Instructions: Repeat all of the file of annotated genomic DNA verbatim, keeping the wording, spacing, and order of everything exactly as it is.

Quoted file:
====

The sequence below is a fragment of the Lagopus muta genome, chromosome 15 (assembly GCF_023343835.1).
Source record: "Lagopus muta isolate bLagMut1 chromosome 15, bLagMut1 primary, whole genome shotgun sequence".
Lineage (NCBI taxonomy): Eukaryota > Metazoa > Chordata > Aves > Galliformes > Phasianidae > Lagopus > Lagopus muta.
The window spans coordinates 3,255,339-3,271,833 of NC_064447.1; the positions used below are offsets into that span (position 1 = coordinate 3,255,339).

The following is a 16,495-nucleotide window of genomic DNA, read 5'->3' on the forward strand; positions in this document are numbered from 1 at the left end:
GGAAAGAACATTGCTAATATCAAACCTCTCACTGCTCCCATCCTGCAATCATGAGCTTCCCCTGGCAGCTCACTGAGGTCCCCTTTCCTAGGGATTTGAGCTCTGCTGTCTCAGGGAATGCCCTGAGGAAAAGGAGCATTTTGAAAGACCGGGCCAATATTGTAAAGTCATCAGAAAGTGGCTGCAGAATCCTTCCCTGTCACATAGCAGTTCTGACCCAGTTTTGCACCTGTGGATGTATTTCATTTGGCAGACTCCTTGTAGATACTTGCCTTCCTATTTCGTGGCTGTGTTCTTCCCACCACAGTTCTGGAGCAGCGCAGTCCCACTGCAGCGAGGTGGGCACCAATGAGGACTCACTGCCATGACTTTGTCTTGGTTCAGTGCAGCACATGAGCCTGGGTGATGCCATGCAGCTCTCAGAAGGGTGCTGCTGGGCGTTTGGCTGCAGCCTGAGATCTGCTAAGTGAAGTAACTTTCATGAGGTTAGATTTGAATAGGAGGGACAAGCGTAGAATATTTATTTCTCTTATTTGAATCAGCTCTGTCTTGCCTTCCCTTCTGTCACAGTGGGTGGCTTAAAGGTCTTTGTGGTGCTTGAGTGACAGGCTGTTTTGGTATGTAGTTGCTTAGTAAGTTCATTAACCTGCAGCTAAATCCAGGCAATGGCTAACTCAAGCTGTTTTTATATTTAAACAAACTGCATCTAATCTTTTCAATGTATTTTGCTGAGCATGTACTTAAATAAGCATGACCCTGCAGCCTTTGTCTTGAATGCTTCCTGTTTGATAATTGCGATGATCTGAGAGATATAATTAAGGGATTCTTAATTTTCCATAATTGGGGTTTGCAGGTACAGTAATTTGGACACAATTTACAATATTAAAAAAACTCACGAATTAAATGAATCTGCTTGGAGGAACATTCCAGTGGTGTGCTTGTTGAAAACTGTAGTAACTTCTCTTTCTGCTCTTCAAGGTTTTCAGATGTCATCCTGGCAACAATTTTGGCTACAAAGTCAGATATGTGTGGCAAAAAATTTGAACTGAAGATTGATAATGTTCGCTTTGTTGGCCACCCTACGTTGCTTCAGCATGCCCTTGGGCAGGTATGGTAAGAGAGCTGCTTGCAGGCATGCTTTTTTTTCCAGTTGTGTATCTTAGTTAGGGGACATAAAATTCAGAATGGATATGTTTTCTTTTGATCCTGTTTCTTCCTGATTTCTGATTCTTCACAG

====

The sequence below is a fragment of the Lagopus muta genome, chromosome 15 (assembly GCF_023343835.1).
Source record: "Lagopus muta isolate bLagMut1 chromosome 15, bLagMut1 primary, whole genome shotgun sequence".
Lineage (NCBI taxonomy): Eukaryota > Metazoa > Chordata > Aves > Galliformes > Phasianidae > Lagopus > Lagopus muta.
The window spans coordinates 3,255,339-3,271,833 of NC_064447.1; the positions used below are offsets into that span (position 1 = coordinate 3,255,339).

The following is a 16,495-nucleotide window of genomic DNA, read 5'->3' on the forward strand; positions in this document are numbered from 1 at the left end:
GGAAAGAACATTGCTAATATCAAACCTCTCACTGCTCCCATCCTGCAATCATGAGCTTCCCCTGGCAGCTCACTGAGGTCCCCTTTCCTAGGGATTTGAGCTCTGCTGTCTCAGGGAATGCCCTGAGGAAAAGGAGCATTTTGAAAGACCGGGCCAATATTGTAAAGTCATCAGAAAGTGGCTGCAGAATCCTTCCCTGTCACATAGCAGTTCTGACCCAGTTTTGCACCTGTGGATGTATTTCATTTGGCAGACTCCTTGTAGATACTTGCCTTCCTATTTCGTGGCTGTGTTCTTCCCACCACAGTTCTGGAGCAGCGCAGTCCCACTGCAGCGAGGTGGGCACCAATGAGGACTCACTGCCATGACTTTGTCTTGGTTCAGTGCAGCACATGAGCCTGGGTGATGCCATGCAGCTCTCAGAAGGGTGCTGCTGGGCGTTTGGCTGCAGCCTGAGATCTGCTAAGTGAAGTAACTTTCATGAGGTTAGATTTGAATAGGAGGGACAAGCGTAGAATATTTATTTCTCTTATTTGAATCAGCTCTGTCTTGCCTTCCCTTCTGTCACAGTGGGTGGCTTAAAGGTCTTTGTGGTGCTTGAGTGACAGGCTGTTTTGGTATGTAGTTGCTTAGTAAGTTCATTAACCTGCAGCTAAATCCAGGCAATGGCTAACTCAAGCTGTTTTTATATTTAAACAAACTGCATCTAATCTTTTCAATGTATTTTGCTGAGCATGTACTTAAATAAGCATGACCCTGCAGCCTTTGTCTTGAATGCTTCCTGTTTGATAATTGCGATGATCTGAGAGATATAATTAAGGGATTCTTAATTTTCCATAATTGGGGTTTGCAGGTACAGTAATTTGGACACAATTTACAATATTAAAAAAACTCACGAATTAAATGAATCTGCTTGGAGGAACATTCCAGTGGTGTGCTTGTTGAAAACTGTAGTAACTTCTCTTTCTGCTCTTCAAGGTTTTCAGATGTCATCCTGGCAACAATTTTGGCTACAAAGTCAGATATGTGTGGCAAAAAATTTGAACTGAAGATTGATAATGTTCGCTTTGTTGGCCACCCTACGTTGCTTCAGCATGCCCTTGGGCAGGTATGGTAAGAGAGCTGCTTGCAGGCATGCTTTTTTTTCCAGTTGTGTATCTTAGTTAGGGGACATAAAATTCAGAATGGATATGTTTTCTTTTGATCCTGTTTCTTCCTGATTTCTGATTCTTCACAG